An upcoming Asian American online play titled “Ching Chong Chinaman” has been accused of racism on social media.
The rehearsed reading, based on Lauren Yee’s 2011 book of the same name, follows an Asian American family who acquires an “indentured servant” from mainland China.
The backlash erupted from a London casting call posted on Facebook, which sought for “U.K. East and South East Asian actors.” It specifically called for six actors, one of which is called “The Chinese Woman” and will play a “variety of accents.”
The casting call also described the play as a “biting satirical comedy” by Yee. “‘Ching Chong Chinaman’ is a sly and thought-provoking poke at middle-class facades, exploding stereotypes and what happens when the diaspora encounters its severed root,” it said.
The notice, which was posted on Dec. 9, quickly drew criticism from Facebook users.
“As much as I love satire, I think it’s worth changing the title. It’s like calling a show the N-word. It won’t fly by,” one wrote. “But seeing as racism towards Asian people is so overlooked, our experiences of racism often boils down to what OTHER people think is acceptable or not. It’s as if we are on hold, waiting for people to choose a side; to validate our experiences, feelings and opinions…or not. So please consider changing it.”
Another commented, “Why would any Asian in their right mind audition for a play which takes its name from a racial slur? This is not satire. This is insulting and ridiculous.”
“I do not agree with this title by any shape or form and will contact Ms. Yee. She should know better,” another noted.
Yee is a San Francisco-born playwright, screenwriter and TV writer. She is currently based in New York City, according to her website.
She is best known for “Cambodian Rock Band,” “The Great Leap” and “King of the Yees.” She has also won numerous accolades for her work, including the Doris Duke Artist Award, the Steinberg Playwright Award, the Horton Foote Prize, the Kesselring Prize, the ATCA/Steinberg Award, American Academy of Arts and Letters Literature Award, and the Francesca Primus Prize.
Playwright Lauren Yee is profiled in @AmericanTheatre. Her play CHING CHONG CHINA MAN was our first show in 2011. https://t.co/zqHktkzob5
— Artists at Play (@AAPlay) April 17, 2017
Sandra Meunier, who posted the notice, defended the play against the allegations. She said it was chosen by British Asian director Jonathan Man, who also wrote the casting call.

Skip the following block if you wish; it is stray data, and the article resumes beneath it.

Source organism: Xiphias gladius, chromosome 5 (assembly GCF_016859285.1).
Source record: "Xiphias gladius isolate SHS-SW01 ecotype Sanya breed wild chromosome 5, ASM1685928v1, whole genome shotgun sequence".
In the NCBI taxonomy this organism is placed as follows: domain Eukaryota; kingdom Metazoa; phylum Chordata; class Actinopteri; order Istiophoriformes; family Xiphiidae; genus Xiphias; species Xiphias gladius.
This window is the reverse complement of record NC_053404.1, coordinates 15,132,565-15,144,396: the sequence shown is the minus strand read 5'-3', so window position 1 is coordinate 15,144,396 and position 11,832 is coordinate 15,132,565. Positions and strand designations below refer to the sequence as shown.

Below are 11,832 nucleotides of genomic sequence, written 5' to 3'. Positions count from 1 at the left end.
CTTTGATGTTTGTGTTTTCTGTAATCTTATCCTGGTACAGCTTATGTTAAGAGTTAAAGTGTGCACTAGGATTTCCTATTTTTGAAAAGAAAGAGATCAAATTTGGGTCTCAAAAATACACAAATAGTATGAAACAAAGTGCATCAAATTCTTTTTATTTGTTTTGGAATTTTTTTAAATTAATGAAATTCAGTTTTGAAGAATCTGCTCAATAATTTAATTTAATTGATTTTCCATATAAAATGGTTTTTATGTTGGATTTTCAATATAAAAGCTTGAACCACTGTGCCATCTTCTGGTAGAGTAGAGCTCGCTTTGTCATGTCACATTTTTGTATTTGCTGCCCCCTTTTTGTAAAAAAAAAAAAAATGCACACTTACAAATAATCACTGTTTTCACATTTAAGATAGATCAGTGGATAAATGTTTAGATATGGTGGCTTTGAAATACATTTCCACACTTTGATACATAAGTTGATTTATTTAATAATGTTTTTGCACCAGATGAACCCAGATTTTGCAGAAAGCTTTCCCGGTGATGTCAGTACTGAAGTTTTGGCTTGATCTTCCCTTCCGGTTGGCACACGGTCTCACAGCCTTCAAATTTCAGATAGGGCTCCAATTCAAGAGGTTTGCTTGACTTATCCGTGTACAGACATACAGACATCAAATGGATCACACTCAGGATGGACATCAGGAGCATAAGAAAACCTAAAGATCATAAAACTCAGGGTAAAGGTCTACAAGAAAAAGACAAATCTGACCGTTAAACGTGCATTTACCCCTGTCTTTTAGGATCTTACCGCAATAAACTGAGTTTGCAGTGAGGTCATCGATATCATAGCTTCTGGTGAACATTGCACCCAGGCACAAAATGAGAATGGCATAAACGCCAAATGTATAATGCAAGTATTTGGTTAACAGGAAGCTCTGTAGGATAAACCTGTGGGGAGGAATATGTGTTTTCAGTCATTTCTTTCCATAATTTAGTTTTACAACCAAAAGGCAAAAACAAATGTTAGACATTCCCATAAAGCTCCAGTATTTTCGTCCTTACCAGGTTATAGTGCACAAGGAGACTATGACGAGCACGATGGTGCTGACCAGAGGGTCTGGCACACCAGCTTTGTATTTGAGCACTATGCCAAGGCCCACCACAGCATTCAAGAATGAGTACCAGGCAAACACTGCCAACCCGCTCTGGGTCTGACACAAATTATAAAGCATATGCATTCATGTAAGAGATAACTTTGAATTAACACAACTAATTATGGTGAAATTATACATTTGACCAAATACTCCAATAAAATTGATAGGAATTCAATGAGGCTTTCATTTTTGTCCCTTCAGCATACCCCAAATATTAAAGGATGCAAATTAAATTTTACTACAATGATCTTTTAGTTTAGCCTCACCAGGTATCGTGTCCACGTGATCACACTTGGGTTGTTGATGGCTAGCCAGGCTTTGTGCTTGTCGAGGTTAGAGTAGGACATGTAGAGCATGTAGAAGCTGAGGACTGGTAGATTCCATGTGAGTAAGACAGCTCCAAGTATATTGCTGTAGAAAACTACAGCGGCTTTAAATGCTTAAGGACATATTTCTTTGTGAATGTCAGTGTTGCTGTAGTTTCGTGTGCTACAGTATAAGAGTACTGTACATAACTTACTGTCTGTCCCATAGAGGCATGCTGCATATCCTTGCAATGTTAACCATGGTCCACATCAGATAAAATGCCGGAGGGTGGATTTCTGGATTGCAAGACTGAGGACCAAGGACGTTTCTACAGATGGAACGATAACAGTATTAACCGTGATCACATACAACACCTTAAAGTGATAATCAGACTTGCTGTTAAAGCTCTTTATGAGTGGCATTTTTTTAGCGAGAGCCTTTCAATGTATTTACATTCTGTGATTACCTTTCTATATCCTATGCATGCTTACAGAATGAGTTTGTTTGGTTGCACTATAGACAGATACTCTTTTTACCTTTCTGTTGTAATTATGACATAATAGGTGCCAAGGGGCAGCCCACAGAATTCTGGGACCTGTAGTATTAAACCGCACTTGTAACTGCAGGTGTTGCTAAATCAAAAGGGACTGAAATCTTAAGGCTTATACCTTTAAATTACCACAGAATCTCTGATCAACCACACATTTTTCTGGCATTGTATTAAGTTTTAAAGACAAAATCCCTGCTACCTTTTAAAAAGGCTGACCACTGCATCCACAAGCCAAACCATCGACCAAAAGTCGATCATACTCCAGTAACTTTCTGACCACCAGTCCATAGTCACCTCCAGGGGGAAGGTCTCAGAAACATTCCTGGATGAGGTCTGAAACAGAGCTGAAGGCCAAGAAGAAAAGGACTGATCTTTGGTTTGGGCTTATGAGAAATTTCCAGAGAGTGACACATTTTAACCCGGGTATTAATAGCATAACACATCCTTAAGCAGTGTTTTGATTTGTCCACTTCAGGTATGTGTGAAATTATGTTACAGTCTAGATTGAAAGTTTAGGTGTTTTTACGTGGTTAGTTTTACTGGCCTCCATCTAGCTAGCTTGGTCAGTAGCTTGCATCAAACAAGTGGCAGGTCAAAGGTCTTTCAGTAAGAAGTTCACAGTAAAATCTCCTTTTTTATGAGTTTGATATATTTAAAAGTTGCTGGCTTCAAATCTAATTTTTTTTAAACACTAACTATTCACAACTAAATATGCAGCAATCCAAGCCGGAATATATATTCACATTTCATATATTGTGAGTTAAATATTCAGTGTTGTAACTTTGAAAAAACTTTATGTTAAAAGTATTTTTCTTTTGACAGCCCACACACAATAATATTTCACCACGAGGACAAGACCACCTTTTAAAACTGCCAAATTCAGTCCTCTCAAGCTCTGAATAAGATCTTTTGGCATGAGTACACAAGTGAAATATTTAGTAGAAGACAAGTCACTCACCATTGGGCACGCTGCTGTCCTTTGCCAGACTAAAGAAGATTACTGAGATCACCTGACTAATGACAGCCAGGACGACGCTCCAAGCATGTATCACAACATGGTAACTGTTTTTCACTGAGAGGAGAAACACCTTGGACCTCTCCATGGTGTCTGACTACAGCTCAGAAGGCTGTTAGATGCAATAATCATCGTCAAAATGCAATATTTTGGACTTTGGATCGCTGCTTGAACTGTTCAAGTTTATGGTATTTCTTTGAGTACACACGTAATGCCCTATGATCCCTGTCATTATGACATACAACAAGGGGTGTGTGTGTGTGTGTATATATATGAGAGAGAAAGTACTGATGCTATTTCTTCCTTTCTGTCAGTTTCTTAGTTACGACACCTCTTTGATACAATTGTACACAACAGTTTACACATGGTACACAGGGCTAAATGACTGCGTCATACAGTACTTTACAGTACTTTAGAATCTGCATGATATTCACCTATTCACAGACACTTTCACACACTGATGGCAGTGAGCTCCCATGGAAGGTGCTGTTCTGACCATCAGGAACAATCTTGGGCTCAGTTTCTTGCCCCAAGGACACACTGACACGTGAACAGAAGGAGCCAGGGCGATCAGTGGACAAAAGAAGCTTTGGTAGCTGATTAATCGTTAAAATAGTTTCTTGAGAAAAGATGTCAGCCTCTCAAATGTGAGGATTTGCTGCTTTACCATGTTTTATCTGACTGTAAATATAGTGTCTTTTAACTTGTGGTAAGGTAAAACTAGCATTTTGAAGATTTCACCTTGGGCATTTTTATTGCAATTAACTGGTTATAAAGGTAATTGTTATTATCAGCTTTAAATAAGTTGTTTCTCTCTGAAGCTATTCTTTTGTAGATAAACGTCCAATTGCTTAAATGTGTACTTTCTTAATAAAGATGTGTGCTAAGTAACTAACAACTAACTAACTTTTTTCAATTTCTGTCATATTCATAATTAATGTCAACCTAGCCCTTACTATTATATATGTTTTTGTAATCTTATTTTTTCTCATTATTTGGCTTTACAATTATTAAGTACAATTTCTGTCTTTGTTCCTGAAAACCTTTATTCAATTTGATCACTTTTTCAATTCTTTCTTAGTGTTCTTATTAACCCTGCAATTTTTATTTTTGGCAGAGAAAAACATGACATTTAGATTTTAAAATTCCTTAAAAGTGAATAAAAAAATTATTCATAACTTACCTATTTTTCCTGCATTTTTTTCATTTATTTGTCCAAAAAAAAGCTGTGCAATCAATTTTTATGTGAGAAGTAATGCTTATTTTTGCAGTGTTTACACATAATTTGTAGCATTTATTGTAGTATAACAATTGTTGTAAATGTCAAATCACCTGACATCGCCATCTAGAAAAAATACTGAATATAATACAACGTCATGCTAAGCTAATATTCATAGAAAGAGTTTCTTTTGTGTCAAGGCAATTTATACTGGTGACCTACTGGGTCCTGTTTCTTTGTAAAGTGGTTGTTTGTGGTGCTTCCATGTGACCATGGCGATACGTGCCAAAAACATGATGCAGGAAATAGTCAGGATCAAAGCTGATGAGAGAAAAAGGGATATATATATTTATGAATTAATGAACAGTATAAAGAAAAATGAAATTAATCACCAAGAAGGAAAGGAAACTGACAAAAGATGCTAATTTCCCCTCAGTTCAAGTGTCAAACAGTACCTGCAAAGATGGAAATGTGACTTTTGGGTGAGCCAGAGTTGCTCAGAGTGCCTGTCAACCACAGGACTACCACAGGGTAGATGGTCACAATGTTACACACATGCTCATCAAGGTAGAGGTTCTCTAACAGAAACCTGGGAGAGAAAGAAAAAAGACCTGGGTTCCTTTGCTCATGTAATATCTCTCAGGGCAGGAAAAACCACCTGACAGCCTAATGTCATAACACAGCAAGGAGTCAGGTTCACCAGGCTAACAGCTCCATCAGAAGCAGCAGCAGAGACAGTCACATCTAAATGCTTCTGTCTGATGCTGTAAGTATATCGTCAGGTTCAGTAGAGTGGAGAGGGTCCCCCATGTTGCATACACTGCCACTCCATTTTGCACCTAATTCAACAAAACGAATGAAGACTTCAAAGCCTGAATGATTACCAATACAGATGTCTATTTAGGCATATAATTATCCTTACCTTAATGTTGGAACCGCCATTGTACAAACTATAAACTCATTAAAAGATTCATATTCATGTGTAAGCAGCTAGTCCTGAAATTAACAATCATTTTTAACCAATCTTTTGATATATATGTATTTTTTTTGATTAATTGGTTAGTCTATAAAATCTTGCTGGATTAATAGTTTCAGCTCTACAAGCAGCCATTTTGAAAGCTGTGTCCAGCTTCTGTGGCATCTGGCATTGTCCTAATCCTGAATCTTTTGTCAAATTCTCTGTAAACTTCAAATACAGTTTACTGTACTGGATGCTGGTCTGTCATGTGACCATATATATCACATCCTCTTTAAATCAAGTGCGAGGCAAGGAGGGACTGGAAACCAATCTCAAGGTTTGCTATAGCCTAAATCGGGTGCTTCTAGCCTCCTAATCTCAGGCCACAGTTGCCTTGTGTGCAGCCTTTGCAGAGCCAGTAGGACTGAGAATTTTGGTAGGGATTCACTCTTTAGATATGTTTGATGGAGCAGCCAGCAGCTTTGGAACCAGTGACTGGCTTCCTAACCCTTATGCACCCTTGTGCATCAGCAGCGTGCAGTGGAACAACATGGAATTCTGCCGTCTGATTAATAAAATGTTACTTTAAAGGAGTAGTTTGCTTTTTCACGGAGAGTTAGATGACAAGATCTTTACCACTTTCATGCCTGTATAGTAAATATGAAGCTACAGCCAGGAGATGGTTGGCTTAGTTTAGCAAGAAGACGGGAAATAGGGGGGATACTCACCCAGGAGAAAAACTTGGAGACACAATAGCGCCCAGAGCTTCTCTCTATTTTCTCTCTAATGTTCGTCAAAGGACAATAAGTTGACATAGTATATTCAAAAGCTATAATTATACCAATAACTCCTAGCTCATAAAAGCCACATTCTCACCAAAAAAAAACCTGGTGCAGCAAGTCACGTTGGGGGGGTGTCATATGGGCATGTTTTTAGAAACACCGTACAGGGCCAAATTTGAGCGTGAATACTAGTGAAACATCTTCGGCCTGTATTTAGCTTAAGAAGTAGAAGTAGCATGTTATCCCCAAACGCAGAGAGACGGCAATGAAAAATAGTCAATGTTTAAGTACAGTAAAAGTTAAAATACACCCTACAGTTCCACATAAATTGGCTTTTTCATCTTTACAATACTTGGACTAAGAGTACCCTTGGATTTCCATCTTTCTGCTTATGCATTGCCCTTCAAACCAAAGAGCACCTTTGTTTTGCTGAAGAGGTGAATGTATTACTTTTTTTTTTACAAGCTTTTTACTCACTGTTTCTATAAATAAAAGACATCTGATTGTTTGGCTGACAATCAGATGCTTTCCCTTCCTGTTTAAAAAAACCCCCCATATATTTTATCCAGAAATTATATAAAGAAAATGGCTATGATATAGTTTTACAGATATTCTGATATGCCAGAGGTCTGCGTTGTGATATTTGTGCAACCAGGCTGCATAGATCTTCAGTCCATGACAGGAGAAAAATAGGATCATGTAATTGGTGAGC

“It’s a seminal play by Lauren *Yee*, written in 2013, to great acclaim. I’m personally rather confused as to why you didn’t know the play and actually didn’t even bother searching for it?” Meunier wrote. “It reminds me of that visitor who once insisted *I* had to change a word on a well-known poster in an exhibition about ‘rebellion in theatre’ because she didn’t like a word on it.”
Equity South & South East London Branch, which will present the rehearsed reading, released a statement in response to critics. It apologized for the “reposting” of the casting call “without an appropriate trigger warning.”
“The Branch committee, after months of careful and considered discussion and thought, unanimously chose Lauren Yee’s professional debut play ‘Ching Chong Chinaman’ (2008) to be the first rehearsed reading of this series. This play is part of the Asian American theatre canon and broke new ground for the cultural landscape in North America, some of the fruits of which can be enjoyed today internationally. We knew, because the play title intentionally uses discriminatory language, that this could be an area of controversy as there can be two or more sides to any responses. On balance, we believe the playwright, Lauren Yee, who identifies as Chinese American, has not chosen this play title lightly and we understand that the use of strong language has the power to trigger and offend.
“Given this, we have been made aware of a reposting of a casting call-out without an appropriate trigger warning in place. We wish to apologise for this. We’d like to thank everyone for their comments and opinions, and we genuinely feel that we have very much common ground with many of the responses.”
“Ching Chong Chinaman” will be available to watch via Zoom on Friday.
Feature Image Screenshots via Sandra Meunier